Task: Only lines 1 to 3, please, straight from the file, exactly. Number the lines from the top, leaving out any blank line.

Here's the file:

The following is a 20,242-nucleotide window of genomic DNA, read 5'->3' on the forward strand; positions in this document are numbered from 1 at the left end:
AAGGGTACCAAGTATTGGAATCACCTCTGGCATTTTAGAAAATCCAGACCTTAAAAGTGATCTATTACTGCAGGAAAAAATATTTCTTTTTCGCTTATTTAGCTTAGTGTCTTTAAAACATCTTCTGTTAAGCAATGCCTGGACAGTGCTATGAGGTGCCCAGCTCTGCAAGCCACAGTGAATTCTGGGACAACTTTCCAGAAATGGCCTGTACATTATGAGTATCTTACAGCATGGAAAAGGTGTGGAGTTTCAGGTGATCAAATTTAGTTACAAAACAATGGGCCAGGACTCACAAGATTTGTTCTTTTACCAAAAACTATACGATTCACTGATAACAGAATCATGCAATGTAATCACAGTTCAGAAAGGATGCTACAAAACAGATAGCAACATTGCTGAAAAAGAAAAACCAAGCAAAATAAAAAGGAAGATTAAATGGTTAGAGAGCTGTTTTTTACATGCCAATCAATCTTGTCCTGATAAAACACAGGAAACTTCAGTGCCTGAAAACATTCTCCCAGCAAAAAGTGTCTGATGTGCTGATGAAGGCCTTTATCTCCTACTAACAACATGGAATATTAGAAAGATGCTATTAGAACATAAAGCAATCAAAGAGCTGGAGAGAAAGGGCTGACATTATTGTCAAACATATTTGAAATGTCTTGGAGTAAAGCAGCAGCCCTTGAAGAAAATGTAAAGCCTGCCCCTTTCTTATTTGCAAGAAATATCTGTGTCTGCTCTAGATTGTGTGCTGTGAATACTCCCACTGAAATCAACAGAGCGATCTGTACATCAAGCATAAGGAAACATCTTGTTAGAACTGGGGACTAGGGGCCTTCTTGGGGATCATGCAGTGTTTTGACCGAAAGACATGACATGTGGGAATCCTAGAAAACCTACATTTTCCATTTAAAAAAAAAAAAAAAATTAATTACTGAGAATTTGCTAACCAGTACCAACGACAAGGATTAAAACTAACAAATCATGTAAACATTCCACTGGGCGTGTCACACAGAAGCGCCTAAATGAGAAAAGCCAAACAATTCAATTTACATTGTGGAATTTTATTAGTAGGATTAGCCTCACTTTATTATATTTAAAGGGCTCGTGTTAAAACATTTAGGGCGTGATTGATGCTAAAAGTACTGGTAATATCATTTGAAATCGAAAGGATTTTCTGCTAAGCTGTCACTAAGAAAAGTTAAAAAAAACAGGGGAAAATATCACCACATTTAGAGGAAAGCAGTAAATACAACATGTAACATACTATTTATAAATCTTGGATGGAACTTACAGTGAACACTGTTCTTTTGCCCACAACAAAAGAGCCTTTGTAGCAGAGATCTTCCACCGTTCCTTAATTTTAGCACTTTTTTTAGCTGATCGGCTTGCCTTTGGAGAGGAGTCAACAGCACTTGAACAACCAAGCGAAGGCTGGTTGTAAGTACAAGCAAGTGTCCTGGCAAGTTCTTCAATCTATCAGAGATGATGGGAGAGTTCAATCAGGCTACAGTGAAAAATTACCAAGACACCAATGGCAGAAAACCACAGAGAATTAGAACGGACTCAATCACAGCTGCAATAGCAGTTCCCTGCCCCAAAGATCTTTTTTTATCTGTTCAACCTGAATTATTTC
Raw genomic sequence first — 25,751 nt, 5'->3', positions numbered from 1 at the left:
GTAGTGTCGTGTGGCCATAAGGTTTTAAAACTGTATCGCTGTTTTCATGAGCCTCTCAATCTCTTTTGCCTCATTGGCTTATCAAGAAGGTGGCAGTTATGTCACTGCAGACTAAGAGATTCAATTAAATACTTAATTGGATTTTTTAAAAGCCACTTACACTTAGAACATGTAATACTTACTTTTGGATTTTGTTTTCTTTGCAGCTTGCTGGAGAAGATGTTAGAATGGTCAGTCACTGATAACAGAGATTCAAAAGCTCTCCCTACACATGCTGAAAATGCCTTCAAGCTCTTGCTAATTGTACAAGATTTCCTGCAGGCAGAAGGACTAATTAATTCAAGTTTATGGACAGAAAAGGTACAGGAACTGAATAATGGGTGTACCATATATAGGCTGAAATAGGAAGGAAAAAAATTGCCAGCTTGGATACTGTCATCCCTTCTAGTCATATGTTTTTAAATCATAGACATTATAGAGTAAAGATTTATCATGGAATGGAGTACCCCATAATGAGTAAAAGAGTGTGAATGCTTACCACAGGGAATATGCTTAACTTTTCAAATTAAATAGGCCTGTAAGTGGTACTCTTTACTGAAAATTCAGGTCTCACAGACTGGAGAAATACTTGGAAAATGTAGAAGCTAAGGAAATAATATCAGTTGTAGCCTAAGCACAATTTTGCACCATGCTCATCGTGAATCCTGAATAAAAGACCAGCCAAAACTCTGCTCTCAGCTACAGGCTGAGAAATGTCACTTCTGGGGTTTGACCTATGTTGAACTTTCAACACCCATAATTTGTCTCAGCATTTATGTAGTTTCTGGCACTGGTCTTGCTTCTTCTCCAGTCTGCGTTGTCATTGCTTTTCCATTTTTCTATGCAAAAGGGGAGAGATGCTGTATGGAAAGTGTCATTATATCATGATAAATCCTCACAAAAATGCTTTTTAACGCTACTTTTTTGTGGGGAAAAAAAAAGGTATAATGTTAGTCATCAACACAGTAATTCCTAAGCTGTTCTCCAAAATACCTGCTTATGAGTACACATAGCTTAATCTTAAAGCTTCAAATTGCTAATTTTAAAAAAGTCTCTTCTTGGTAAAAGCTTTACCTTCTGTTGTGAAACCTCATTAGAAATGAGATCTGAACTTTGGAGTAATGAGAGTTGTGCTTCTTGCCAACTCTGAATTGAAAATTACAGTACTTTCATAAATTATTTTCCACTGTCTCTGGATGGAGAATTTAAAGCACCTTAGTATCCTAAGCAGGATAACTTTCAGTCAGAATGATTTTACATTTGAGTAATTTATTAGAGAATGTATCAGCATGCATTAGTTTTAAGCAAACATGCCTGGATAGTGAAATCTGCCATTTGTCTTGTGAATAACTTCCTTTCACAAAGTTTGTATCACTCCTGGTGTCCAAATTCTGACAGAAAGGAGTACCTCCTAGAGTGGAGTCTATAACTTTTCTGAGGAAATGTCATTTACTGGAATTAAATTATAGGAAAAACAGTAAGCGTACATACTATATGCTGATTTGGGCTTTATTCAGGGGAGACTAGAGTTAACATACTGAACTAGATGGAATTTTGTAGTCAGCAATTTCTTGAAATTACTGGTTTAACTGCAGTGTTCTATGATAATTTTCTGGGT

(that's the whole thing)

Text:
The following is a 20,242-nucleotide window of genomic DNA, read 5'->3' on the forward strand; positions in this document are numbered from 1 at the left end:
AAGGGTACCAAGTATTGGAATCACCTCTGGCATTTTAGAAAATCCAGACCTTAAAAGTGATCTATTACTGCAGGAAAAAATATTTCTTTTTCGCTTATTTAGCTTAGTGTCTTTAAAACATCTTCTGTTAAGCAATGCCTGGACAGTGCTATGAGGTGCCCAGCTCTGCAAGCCACAGTGAATTCTGGGACAACTTTCCAGAAATGGCCTGTACATTATGAGTATCTTACAGCATGGAAAAGGTGTGGAGTTTCAGGTGATCAAATTTAGTTACAAAACAATGGGCCAGGACTCACAAGATTTGTTCTTTTACCAAAAACTATACGATTCACTGATAACAGAATCATGCAATGTAATCACAGTTCAGAAAGGATGCTACAAAACAGATAGCAACATTGCTGAAAAAGAAAAACCAAGCAAAATAAAAAGGAAGATTAAATGGTTAGAGAGCTGTTTTTTACATGCCAATCAATCTTGTCCTGATAAAACACAGGAAACTTCAGTGCCTGAAAACATTCTCCCAGCAAAAAGTGTCTGATGTGCTGATGAAGGCCTTTATCTCCTACTAACAACATGGAATATTAGAAAGATGCTATTAGAACATAAAGCAATCAAAGAGCTGGAGAGAAAGGGCTGACATTATTGTCAAACATATTTGAAATGTCTTGGAGTAAAGCAGCAGCCCTTGAAGAAAATGTAAAGCCTGCCCCTTTCTTATTTGCAAGAAATATCTGTGTCTGCTCTAGATTGTGTGCTGTGAATACTCCCACTGAAATCAACAGAGCGATCTGTACATCAAGCATAAGGAAACATCTTGTTAGAACTGGGGACTAGGGGCCTTCTTGGGGATCATGCAGTGTTTTGACCGAAAGACATGACATGTGGGAATCCTAGAAAACCTACATTTTCCATTTAAAAAAAAAAAAAAAATTAATTACTGAGAATTTGCTAACCAGTACCAACGACAAGGATTAAAACTAACAAATCATGTAAACATTCCACTGGGCGTGTCACACAGAAGCGCCTAAATGAGAAAAGCCAAACAATTCAATTTACATTGTGGAATTTTATTAGTAGGATTAGCCTCACTTTATTATATTTAAAGGGCTCGTGTTAAAACATTTAGGGCGTGATTGATGCTAAAAGTACTGGTAATATCATTTGAAATCGAAAGGATTTTCTGCTAAGCTGTCACTAAGAAAAGTTAAAAAAAACAGGGGAAAATATCACCACATTTAGAGGAAAGCAGTAAATACAACATGTAACATACTATTTATAAATCTTGGATGGAACTTACAGTGAACACTGTTCTTTTGCCCACAACAAAAGAGCCTTTGTAGCAGAGATCTTCCACCGTTCCTTAATTTTAGCACTTTTTTTAGCTGATCGGCTTGCCTTTGGAGAGGAGTCAACAGCACTTGAACAACCAAGCGAAGGCTGGTTGTAAGTACAAGCAAGTGTCCTGGCAAGTTCTTCAATCTATCAGAGATGATGGGAGAGTTCAATCAGGCTACAGTGAAAAATTACCAAGACACCAATGGCAGAAAACCACAGAGAATTAGAACGGACTCAATCACAGCTGCAATAGCAGTTCCCTGCCCCAAAGATCTTTTTTTATCTGTTCAACCTGAATTATTTC
Raw genomic sequence first — 25,751 nt, 5'->3', positions numbered from 1 at the left: